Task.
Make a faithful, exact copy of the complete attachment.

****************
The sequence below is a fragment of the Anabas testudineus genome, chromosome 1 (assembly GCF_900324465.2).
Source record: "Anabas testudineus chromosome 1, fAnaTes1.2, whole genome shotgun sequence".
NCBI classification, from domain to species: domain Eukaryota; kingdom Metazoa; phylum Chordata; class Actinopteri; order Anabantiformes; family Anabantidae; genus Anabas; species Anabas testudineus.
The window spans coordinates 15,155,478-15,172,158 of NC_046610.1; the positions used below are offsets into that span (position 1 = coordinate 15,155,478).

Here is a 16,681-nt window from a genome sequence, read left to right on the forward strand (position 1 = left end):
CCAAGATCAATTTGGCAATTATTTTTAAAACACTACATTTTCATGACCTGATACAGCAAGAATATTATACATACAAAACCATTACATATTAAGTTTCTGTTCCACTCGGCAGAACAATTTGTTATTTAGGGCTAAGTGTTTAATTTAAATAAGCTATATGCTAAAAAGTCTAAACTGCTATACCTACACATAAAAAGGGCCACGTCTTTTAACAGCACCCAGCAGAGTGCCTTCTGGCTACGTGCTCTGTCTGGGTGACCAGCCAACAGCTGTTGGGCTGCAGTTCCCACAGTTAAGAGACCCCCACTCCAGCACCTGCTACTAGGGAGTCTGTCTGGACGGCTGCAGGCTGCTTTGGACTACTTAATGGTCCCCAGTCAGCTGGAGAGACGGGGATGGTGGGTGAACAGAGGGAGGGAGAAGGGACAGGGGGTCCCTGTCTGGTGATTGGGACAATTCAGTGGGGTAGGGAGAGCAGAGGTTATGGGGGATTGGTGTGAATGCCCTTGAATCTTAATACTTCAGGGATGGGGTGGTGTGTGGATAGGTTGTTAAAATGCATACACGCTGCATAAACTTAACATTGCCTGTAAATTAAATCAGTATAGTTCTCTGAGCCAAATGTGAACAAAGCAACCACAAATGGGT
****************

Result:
The sequence below is a fragment of the Anabas testudineus genome, chromosome 1 (assembly GCF_900324465.2).
Source record: "Anabas testudineus chromosome 1, fAnaTes1.2, whole genome shotgun sequence".
NCBI classification, from domain to species: domain Eukaryota; kingdom Metazoa; phylum Chordata; class Actinopteri; order Anabantiformes; family Anabantidae; genus Anabas; species Anabas testudineus.
The window spans coordinates 15,155,478-15,172,158 of NC_046610.1; the positions used below are offsets into that span (position 1 = coordinate 15,155,478).

Here is a 16,681-nt window from a genome sequence, read left to right on the forward strand (position 1 = left end):
CCAAGATCAATTTGGCAATTATTTTTAAAACACTACATTTTCATGACCTGATACAGCAAGAATATTATACATACAAAACCATTACATATTAAGTTTCTGTTCCACTCGGCAGAACAATTTGTTATTTAGGGCTAAGTGTTTAATTTAAATAAGCTATATGCTAAAAAGTCTAAACTGCTATACCTACACATAAAAAGGGCCACGTCTTTTAACAGCACCCAGCAGAGTGCCTTCTGGCTACGTGCTCTGTCTGGGTGACCAGCCAACAGCTGTTGGGCTGCAGTTCCCACAGTTAAGAGACCCCCACTCCAGCACCTGCTACTAGGGAGTCTGTCTGGACGGCTGCAGGCTGCTTTGGACTACTTAATGGTCCCCAGTCAGCTGGAGAGACGGGGATGGTGGGTGAACAGAGGGAGGGAGAAGGGACAGGGGGTCCCTGTCTGGTGATTGGGACAATTCAGTGGGGTAGGGAGAGCAGAGGTTATGGGGGATTGGTGTGAATGCCCTTGAATCTTAATACTTCAGGGATGGGGTGGTGTGTGGATAGGTTGTTAAAATGCATACACGCTGCATAAACTTAACATTGCCTGTAAATTAAATCAGTATAGTTCTCTGAGCCAAATGTGAACAAAGCAACCACAAATGGGT